Ultrasound Catheter Cleared in Europe to Treat Pulmonary Embolism
January 18, 2011 – The first endovascular device approved for the treatment of pulmonary embolism (PE) was granted CE-mark approval this week in Europe. The Ekos EkoSonic Endovascular System was originally designed and approved to dissolve blood clots in the arms and legs.
Pulmonary embolism occurs in approximately 1 million patients in Europe annually (600,000 in the United States), causing or contributing to 300,000 deaths each year. A PE is caused when a large blood clot obstructs the major blood vessels leading from the heart to the lungs. About 5 percent of PEs are massive, resulting in rapid heart failure and shock.
A large dose of clot-dissolving drug called a thrombolytic, delivered to a vein, was the only approved therapy for these patients; however, unintended bleeding, often fatal itself, is a much feared side-effect. Up to 40 percent of PE victims have less critical obstructions, often called sub-massive PE, which are currently treated with anticoagulant medication.
“Because the Ekos system incorporates into the catheter body small ultrasound transmitters which condition the clot to more rapidly absorb the thrombolytic drug, it can dissolve the clot faster than thrombolytic drug alone,” said professor Nils Kucher from the University Hospital of Bern, Switzerland, principal investigator of the Ultrasound Accelerated Thrombolysis of Pulmonary Embolism (ULTIMA) trial launched in 2010.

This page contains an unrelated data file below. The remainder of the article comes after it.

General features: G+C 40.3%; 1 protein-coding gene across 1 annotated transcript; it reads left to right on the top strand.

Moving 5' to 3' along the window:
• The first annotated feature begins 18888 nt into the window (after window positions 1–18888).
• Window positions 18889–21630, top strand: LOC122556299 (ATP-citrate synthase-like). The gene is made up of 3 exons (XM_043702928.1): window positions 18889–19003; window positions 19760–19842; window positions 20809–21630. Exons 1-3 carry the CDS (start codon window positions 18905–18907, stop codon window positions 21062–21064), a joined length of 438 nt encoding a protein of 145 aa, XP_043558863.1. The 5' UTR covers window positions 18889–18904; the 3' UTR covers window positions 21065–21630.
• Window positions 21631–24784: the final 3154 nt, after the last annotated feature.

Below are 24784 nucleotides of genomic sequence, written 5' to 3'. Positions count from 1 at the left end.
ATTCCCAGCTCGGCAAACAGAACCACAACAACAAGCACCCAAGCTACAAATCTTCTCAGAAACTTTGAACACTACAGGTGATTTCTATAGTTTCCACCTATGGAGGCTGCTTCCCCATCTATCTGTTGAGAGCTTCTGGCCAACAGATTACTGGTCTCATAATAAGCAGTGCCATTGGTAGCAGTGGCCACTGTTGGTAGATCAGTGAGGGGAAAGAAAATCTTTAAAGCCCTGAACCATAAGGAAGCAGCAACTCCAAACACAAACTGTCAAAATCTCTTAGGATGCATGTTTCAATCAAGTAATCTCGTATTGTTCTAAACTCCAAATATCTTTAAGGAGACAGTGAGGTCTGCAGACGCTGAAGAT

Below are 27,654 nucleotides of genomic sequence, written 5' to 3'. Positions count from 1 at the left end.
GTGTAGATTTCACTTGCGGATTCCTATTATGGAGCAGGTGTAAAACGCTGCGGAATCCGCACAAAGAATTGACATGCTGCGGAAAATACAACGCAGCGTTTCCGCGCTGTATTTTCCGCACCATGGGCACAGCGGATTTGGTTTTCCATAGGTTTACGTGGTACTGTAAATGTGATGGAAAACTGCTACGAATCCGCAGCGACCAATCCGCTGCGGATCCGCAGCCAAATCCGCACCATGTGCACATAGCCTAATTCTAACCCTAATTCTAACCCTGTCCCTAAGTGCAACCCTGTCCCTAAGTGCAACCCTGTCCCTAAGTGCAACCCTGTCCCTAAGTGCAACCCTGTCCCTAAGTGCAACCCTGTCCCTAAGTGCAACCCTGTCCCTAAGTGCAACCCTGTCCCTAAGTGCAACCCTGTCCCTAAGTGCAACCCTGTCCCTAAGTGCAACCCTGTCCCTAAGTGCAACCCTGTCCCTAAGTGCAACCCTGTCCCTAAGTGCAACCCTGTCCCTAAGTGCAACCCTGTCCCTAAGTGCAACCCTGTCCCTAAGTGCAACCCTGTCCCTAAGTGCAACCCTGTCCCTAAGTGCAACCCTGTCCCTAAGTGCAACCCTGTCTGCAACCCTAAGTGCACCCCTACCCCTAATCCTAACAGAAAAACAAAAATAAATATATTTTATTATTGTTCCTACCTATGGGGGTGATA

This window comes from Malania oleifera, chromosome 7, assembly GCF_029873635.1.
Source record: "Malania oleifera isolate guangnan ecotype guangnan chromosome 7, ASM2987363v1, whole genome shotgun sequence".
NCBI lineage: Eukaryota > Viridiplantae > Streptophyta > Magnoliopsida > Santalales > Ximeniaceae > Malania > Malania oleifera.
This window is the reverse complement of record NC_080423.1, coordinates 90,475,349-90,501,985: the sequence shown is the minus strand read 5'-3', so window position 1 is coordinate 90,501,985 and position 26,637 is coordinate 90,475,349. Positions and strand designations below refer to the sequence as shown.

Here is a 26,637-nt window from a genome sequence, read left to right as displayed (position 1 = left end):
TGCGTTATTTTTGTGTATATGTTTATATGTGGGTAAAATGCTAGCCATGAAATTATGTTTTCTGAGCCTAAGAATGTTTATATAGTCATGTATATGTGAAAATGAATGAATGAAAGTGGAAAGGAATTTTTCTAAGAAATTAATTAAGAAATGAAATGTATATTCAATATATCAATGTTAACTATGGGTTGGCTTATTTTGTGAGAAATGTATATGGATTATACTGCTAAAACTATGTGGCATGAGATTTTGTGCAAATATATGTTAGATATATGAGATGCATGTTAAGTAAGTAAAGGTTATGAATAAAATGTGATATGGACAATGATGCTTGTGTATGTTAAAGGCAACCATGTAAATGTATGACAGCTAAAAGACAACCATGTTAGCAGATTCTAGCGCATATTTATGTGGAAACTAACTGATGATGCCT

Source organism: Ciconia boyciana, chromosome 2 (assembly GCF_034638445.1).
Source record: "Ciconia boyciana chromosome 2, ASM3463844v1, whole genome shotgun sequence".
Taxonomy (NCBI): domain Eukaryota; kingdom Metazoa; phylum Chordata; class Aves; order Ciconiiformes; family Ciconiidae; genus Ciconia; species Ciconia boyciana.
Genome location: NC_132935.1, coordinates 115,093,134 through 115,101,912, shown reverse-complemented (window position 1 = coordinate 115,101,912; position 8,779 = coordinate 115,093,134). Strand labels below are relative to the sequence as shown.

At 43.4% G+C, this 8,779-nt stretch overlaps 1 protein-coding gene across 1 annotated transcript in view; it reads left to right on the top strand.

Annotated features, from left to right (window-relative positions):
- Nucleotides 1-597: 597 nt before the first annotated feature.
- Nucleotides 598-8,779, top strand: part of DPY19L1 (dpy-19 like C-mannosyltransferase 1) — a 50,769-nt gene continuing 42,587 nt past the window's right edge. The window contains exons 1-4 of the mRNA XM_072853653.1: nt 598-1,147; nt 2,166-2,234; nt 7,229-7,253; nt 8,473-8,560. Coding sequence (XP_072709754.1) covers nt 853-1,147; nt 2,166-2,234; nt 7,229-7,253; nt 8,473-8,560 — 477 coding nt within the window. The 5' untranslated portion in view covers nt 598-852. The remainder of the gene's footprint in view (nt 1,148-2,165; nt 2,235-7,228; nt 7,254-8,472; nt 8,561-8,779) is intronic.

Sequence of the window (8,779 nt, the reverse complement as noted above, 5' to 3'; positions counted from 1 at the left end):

Tod Engelhardt, M.D., cardiothoracic surgeon from East Jefferson General Hospital, New Orleans, added that, ”Faster response with less thrombolytic drug means patients may recover within hours and the risk of bleeding is substantially reduced. I've treated 30 patients with the Ekos system. All have done remarkably well and I know we have saved lives. The patients treated were all in serious condition and within a few hours of commencing treatment were asymptomatic."
"There are frustratingly few tools available today to help the seriously ill patient with pulmonary embolism,” said Peter Lin, M.D., vascular surgeon, Baylor College of Medicine, Houston, Texas. “Having now treated over 35 PE patients with the Ekos system within the past two years, I have adopted Ekos as our standard of care; a valuable addition to our armamentarium for pulmonary embolism."
The EkoSonic System is FDA-cleared for controlled and selective infusion of physician-specified fluids, including thrombolytics, into the peripheral vasculature.
For more information: www.ekoscorp.com
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